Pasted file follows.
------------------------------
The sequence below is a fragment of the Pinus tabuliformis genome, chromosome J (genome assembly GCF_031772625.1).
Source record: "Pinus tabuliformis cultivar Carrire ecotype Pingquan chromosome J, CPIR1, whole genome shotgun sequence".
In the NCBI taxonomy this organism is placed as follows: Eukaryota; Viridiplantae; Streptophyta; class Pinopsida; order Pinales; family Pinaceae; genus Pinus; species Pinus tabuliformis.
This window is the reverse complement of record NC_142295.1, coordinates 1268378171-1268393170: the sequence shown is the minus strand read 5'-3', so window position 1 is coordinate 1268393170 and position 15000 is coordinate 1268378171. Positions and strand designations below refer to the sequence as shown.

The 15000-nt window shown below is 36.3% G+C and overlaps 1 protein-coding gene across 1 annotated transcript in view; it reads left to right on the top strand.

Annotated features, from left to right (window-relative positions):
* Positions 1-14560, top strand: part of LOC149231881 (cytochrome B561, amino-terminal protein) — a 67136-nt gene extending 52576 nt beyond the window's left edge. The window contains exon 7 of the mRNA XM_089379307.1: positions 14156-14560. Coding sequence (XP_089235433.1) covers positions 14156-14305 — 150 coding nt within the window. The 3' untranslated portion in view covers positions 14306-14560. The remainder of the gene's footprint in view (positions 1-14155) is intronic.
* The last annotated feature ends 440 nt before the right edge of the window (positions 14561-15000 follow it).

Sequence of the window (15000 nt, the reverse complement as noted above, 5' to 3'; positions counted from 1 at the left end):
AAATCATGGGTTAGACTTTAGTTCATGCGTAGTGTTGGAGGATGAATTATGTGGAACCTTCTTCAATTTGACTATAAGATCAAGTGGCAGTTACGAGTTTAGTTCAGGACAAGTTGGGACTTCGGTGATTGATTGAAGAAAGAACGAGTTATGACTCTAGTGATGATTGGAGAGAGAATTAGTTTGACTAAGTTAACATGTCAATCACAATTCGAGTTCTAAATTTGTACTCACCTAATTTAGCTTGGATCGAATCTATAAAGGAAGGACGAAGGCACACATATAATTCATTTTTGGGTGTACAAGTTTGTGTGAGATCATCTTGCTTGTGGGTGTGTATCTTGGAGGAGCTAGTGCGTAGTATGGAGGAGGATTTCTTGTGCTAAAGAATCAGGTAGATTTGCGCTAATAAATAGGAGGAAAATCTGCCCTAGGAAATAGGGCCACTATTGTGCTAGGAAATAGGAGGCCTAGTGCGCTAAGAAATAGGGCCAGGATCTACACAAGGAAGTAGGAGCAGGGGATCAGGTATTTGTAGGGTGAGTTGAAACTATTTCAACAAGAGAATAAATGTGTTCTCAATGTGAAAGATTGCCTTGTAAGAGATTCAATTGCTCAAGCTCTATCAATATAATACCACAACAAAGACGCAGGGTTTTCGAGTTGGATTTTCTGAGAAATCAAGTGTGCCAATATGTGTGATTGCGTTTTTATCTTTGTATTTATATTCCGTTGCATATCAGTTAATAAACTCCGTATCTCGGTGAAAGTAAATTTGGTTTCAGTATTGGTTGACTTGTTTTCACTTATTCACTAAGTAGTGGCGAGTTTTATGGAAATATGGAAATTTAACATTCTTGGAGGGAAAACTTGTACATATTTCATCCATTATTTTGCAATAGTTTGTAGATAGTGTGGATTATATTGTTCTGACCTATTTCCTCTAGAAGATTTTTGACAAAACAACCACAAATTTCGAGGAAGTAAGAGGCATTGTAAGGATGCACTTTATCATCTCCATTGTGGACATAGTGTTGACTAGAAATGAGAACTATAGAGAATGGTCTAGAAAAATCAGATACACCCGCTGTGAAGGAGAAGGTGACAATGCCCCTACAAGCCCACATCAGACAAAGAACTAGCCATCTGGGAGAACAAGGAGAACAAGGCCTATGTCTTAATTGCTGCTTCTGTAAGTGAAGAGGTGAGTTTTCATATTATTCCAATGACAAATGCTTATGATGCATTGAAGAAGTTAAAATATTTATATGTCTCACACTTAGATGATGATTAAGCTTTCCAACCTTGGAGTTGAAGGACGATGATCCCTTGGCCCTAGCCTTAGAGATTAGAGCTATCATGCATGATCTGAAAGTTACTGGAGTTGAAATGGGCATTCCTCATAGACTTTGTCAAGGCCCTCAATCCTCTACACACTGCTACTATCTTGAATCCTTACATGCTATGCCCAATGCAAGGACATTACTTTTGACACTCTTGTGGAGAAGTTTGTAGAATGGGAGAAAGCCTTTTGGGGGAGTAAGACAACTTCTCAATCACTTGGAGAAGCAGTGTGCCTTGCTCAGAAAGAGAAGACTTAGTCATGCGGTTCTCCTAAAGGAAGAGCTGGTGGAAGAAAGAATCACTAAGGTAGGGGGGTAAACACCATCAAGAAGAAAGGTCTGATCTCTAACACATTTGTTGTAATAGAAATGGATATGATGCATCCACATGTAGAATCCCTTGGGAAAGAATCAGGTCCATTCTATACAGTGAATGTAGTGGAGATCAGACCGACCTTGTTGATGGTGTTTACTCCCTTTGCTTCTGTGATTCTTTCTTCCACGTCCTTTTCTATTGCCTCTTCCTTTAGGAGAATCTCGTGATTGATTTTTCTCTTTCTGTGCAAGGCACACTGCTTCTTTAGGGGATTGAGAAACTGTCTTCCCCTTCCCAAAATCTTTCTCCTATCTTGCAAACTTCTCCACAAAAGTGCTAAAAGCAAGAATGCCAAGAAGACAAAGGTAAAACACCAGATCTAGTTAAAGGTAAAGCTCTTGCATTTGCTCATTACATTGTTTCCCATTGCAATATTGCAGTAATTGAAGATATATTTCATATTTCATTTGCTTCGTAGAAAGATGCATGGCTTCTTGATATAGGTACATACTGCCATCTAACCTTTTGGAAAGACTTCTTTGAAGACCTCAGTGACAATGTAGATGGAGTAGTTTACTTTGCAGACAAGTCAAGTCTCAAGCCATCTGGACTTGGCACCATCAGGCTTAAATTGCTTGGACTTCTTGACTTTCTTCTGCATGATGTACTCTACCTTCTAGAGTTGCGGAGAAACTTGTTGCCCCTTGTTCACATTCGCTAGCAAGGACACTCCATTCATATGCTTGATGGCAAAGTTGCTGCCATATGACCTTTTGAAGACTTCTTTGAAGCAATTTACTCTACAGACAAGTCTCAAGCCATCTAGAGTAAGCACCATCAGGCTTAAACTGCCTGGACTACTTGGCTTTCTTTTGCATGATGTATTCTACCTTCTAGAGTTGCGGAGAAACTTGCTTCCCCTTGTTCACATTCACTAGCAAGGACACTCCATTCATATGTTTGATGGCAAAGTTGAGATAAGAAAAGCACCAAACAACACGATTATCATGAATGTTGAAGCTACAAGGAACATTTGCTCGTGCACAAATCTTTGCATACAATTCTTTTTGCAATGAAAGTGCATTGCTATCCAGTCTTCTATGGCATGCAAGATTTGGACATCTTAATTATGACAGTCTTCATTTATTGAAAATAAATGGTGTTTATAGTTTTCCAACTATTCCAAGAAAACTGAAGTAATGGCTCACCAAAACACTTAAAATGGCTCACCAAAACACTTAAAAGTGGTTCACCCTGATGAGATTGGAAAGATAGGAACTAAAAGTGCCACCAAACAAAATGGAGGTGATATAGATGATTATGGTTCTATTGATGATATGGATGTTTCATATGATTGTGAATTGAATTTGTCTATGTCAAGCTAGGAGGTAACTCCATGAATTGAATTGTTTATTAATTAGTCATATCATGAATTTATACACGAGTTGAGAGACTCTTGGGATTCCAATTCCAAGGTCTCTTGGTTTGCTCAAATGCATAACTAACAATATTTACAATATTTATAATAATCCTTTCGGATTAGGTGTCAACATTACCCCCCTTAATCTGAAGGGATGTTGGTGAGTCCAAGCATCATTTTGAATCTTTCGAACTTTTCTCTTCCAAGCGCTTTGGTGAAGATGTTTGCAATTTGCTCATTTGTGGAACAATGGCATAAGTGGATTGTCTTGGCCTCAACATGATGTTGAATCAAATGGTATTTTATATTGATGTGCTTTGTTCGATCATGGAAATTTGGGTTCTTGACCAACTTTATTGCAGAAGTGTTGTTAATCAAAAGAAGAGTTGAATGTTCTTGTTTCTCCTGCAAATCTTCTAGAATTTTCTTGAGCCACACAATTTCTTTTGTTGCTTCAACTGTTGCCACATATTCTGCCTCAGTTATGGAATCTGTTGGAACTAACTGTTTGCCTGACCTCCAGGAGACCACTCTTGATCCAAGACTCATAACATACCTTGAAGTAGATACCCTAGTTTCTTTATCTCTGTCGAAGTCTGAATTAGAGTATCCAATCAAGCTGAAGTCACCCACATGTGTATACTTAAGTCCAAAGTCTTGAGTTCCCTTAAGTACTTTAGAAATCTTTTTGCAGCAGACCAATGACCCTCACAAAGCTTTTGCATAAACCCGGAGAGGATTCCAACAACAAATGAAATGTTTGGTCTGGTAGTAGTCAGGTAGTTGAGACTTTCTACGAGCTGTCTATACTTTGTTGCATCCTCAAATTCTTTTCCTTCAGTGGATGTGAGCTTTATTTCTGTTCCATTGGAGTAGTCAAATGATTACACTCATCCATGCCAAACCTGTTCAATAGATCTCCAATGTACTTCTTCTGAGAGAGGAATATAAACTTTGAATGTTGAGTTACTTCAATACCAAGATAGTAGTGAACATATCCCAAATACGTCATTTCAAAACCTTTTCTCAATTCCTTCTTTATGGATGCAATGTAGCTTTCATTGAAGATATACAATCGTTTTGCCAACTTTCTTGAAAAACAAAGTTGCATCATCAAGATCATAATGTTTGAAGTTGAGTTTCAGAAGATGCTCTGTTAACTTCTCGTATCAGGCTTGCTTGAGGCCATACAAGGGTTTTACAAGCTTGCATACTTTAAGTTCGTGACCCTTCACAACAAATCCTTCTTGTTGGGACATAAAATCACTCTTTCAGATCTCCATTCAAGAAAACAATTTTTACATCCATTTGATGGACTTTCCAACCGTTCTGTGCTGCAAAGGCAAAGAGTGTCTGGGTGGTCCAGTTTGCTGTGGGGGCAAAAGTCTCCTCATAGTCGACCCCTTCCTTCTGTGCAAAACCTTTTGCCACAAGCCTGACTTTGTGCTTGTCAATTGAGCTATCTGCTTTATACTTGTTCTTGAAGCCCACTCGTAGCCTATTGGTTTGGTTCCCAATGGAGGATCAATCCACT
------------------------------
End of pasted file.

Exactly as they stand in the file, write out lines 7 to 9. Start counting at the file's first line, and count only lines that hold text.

* Positions 1-14560, top strand: part of LOC149231881 (cytochrome B561, amino-terminal protein) — a 67136-nt gene extending 52576 nt beyond the window's left edge. The window contains exon 7 of the mRNA XM_089379307.1: positions 14156-14560. Coding sequence (XP_089235433.1) covers positions 14156-14305 — 150 coding nt within the window. The 3' untranslated portion in view covers positions 14306-14560. The remainder of the gene's footprint in view (positions 1-14155) is intronic.
* The last annotated feature ends 440 nt before the right edge of the window (positions 14561-15000 follow it).

Sequence of the window (15000 nt, the reverse complement as noted above, 5' to 3'; positions counted from 1 at the left end):